Hallowell Center Alternative/Complementary Services typically attracts patients who have had a poor response to medication or have concerns about possible side effects. One of the therapies we offer is pir HEG. This system was originally developed as an alternative intervention for migraines. It increases prefrontal brain activity, which can significantly reduce headache symptoms for 90% of patients in less than 10 sessions. The pirHEG responds to blood flow dynamics via a forehead sensor, making the system also well suited for exercising brain activity in the key area of interest to those with ADHD and emotional reactivity - the prefrontal cortex. This area of the brain is the primary site of executive functioning and is typically sub-optimized in patients with ADHD. Within the last 10 years the administration of pirHEG has increased as a treatment for ADHD.
pirHEG works by providing feedback that helps patients increase control over the inhibitory effects of the prefrontal cortex. This allows for easier and smoother sustained attention to tasks, and changes in emotional responses so that they are less rapid and strong for those responses that don't call for a rapid or strong response. Research on its effects can be found here.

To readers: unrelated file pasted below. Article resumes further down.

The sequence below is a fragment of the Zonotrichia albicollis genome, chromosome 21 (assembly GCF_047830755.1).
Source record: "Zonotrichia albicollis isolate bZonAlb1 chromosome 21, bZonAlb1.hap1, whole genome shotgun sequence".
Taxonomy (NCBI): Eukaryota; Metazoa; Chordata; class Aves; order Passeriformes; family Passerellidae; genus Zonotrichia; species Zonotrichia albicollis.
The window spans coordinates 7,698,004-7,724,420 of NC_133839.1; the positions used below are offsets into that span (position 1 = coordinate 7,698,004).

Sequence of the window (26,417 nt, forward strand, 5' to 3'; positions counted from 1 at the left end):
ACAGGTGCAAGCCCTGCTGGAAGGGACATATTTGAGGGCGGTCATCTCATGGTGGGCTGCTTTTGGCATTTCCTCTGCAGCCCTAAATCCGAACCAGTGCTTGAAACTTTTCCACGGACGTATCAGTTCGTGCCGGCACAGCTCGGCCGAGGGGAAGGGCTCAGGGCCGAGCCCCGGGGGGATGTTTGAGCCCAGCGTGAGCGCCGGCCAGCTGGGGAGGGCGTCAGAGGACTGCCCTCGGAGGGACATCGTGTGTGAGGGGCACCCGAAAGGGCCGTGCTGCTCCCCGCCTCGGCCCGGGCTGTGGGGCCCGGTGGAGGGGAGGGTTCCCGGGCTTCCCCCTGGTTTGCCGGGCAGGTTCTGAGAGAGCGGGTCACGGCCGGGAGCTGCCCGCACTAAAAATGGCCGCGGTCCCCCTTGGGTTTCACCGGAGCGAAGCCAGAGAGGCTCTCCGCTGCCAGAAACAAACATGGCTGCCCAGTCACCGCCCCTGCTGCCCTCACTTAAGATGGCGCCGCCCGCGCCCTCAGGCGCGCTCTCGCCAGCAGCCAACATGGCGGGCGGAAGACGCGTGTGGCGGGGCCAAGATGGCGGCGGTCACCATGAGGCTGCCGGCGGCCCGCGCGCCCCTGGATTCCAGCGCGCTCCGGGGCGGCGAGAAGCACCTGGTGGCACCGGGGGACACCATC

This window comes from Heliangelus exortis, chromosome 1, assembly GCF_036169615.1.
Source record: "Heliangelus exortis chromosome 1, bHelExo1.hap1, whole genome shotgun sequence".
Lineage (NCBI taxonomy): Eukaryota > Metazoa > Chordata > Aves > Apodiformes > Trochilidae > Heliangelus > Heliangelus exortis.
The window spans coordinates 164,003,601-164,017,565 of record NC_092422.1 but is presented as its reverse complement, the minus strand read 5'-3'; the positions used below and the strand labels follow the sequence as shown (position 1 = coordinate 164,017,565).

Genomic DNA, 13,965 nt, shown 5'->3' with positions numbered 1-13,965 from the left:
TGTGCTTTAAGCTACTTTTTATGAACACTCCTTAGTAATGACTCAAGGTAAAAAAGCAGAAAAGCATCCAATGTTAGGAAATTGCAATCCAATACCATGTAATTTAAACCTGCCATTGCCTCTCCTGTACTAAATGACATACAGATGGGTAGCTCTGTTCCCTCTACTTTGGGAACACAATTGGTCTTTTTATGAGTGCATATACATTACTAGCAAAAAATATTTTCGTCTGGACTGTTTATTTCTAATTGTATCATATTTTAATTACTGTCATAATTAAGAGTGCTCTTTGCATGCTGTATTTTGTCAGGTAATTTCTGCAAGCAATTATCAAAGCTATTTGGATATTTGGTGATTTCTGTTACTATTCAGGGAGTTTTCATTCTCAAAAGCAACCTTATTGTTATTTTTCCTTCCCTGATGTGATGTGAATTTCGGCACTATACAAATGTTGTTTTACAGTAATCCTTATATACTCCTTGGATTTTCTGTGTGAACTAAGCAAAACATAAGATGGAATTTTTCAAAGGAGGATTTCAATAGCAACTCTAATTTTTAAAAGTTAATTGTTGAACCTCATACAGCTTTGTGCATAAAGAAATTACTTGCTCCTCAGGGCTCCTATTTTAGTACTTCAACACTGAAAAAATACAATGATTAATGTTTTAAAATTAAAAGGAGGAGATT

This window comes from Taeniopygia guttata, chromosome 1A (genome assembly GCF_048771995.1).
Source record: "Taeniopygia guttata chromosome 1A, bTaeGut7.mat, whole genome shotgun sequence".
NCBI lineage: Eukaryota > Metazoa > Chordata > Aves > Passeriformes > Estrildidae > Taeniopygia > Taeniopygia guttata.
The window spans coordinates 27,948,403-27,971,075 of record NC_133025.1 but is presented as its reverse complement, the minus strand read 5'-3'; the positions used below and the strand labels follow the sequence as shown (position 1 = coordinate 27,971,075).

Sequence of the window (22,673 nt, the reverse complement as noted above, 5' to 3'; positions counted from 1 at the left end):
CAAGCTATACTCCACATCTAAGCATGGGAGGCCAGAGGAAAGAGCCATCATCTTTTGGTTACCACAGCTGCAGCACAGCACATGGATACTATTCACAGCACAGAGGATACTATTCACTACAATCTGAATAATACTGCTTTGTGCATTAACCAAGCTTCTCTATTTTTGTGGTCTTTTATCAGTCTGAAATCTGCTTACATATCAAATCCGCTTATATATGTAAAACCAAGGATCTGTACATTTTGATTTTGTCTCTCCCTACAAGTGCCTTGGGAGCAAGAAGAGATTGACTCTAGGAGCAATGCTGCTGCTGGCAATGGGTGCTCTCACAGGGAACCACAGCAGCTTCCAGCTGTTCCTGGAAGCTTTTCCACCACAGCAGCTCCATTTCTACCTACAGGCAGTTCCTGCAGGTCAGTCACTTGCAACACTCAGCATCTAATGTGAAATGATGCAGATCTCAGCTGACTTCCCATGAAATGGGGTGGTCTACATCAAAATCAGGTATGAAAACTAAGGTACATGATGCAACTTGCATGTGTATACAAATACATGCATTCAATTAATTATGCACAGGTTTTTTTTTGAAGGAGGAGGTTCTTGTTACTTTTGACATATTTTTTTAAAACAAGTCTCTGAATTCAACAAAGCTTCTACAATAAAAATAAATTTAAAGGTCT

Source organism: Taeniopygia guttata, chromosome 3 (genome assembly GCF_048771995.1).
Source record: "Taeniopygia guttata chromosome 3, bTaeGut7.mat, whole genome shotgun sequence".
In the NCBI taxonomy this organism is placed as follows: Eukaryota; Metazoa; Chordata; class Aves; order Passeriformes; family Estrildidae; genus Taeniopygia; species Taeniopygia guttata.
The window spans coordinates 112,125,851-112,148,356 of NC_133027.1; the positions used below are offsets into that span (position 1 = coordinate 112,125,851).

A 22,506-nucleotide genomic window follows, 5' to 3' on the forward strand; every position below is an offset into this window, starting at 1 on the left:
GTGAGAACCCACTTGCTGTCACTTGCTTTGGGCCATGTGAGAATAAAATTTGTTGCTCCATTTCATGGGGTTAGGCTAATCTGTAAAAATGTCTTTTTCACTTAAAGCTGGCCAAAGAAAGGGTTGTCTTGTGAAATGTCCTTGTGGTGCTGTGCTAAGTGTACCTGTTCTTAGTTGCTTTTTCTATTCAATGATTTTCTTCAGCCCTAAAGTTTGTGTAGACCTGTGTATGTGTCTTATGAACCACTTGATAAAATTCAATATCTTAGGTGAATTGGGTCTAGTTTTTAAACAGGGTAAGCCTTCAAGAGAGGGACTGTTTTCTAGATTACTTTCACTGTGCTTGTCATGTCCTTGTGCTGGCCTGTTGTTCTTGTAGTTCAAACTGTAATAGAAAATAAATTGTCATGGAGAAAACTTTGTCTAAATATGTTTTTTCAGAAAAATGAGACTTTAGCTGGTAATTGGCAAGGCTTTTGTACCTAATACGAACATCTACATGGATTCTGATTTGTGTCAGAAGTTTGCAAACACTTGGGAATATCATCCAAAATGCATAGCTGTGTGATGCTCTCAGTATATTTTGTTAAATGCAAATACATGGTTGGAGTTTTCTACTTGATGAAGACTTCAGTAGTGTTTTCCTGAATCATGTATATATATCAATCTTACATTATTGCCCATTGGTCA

The improvements the treatment creates remain in effect after treatment is completed, barring any trauma or head injury. Patients who choose pirHEG sometimes use it as a first link treatment instead of medications, while others also try medication.
For FAQs on pirHEG, please visit the Sudbury Hallowell Center or contact Rebecca Shafir, M.A. CCC at 978-287-0810 x117
ScienceDaily.com Offers a Digest of the Latest in Research Reports About ADHD.
Dr. Hallowell: The Importance of Teachers - In his talk to parents and educators, Dr. Hallowell emphasized the role teachers play in the lives of children with ADHD. A helpful hand, extra patience and time, support for parents, and differentiated education can help circumvent a child with ADHD from feeling worthless and possibly self-medicating with drugs or developing other risky behaviors. Read more from the Northshore Education Consortium in Beverly, MA .